Various instruments of the United Nations have commented on forced treatment, or involuntary confinement, or both (for details, see Burstow, 2015a), and a number of truly critical additions to international law have materialized. Arguably, the most significant of these is the Convention on the Rights of Persons with Disabilities. What makes it so significant? For one thing, it is because this landmark convention puts forward nothing less than a total ban on both involuntary treatment and the involuntary confinement of people who have broken no laws.
Richard Smith, the chair of the board of trustees at BMJ, penned an editorial yesterday bringing increased scrutiny to research misconduct and medical fraud in the UK. Smith identifies denial about the seriousness of the problem and the reluctance of universities to submit themselves to reviews as the two major reasons that Britain has failed to address these issues.
On Friday, Psych Rights won a legal fight in Alaska Supreme Court reversing an order for an involuntary psychiatric evaluation. Opinion →
In The Opinion Pages of the New York Times, Matthew Epperson discusses the devastating results of police acting as the primary responders to mental health crises. “If we are to prevent future tragedies, then we should be ready to invest in a more responsive mental-health system and relieve the police of the burden of being the primary, and often sole, responders.”
“We are concerned about the implications of this rule,” said Jennifer Mathis, a lawyer at the Bazelon Center for Mental Health Law, an advocacy group for patients. “It points a finger inappropriately at people with mental illness as a source of gun violence. It’s a bad precedent to start creating exceptions to the privacy law for people with mental illness, who are responsible for about 4 percent of incidents of gun violence.”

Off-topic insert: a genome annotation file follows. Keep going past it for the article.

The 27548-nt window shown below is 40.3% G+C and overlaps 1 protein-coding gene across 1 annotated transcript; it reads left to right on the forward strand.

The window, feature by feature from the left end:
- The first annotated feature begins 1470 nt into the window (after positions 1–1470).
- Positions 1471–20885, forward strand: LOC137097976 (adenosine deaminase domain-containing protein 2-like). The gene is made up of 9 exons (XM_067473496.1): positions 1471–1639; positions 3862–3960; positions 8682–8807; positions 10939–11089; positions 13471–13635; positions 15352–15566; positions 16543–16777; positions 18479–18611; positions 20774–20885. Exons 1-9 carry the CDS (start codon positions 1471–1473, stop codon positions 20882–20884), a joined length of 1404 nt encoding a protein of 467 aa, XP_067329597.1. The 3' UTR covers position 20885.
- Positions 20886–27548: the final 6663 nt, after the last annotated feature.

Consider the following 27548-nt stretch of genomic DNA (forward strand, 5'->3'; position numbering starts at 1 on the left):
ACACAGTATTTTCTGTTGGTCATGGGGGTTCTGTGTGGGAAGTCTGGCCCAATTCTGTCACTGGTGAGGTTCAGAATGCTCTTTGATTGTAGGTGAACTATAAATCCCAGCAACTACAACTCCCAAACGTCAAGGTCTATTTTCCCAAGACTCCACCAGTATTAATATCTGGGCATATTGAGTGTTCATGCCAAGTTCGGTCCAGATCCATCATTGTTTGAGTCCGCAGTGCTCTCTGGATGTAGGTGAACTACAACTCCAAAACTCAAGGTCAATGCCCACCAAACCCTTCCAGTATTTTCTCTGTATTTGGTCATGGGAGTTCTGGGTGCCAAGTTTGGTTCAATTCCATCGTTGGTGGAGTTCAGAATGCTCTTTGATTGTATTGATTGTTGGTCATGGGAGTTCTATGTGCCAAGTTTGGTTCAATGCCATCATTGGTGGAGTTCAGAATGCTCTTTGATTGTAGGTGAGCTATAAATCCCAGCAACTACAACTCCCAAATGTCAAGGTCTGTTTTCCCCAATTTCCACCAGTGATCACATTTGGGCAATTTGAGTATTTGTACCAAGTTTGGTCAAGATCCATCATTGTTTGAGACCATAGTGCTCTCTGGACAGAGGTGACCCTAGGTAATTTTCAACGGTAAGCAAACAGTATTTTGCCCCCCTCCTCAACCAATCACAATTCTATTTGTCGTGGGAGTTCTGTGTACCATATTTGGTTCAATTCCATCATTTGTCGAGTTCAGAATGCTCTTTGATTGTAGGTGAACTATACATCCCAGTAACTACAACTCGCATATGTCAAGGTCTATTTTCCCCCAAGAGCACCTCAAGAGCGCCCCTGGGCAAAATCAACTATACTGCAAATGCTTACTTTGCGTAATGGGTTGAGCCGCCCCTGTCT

"HHS said it took pains to avoid any change to gun check reporting that would weaken physician–patient confidentiality and deter individuals from voluntarily seeking...
Following an eye-opening FDA report, the Obama administration is attempting to pass tighter regulations on medical tests. “Inaccurate and unreliable medical tests are prompting...
Martha Rosenberg highlights how the popular antipsychotic Seroquel is a perfect example of how direct-to-consumer advertising made billion dollar blockbuster drugs possible before side-effects...
Two facts about Robert Califf are beyond question. He is an expert on clinical trials, who is already seen as a leading architect of the future of medical research. And as the New York Times put it, he has “deeper ties to the pharmaceutical industry than any FDA commissioner in recent memory”. A lot of senior figures in medicine support Califf in spite of his ties to Pharma. The guy is just so bright, and understands the nuts and bolts of drug research so well! Surely a person like this is more useful than some outsider who offers only a squeaky-clean resume, they argue.
In 2004, the FDA added a black-box warning to SSRI antidepressants on the increased risk of suicide among children taking these drugs. A new study suggests that this warning has increased the proportion of children who begin an antidepressant on a low dose, but the majority are still receiving higher than recommended doses.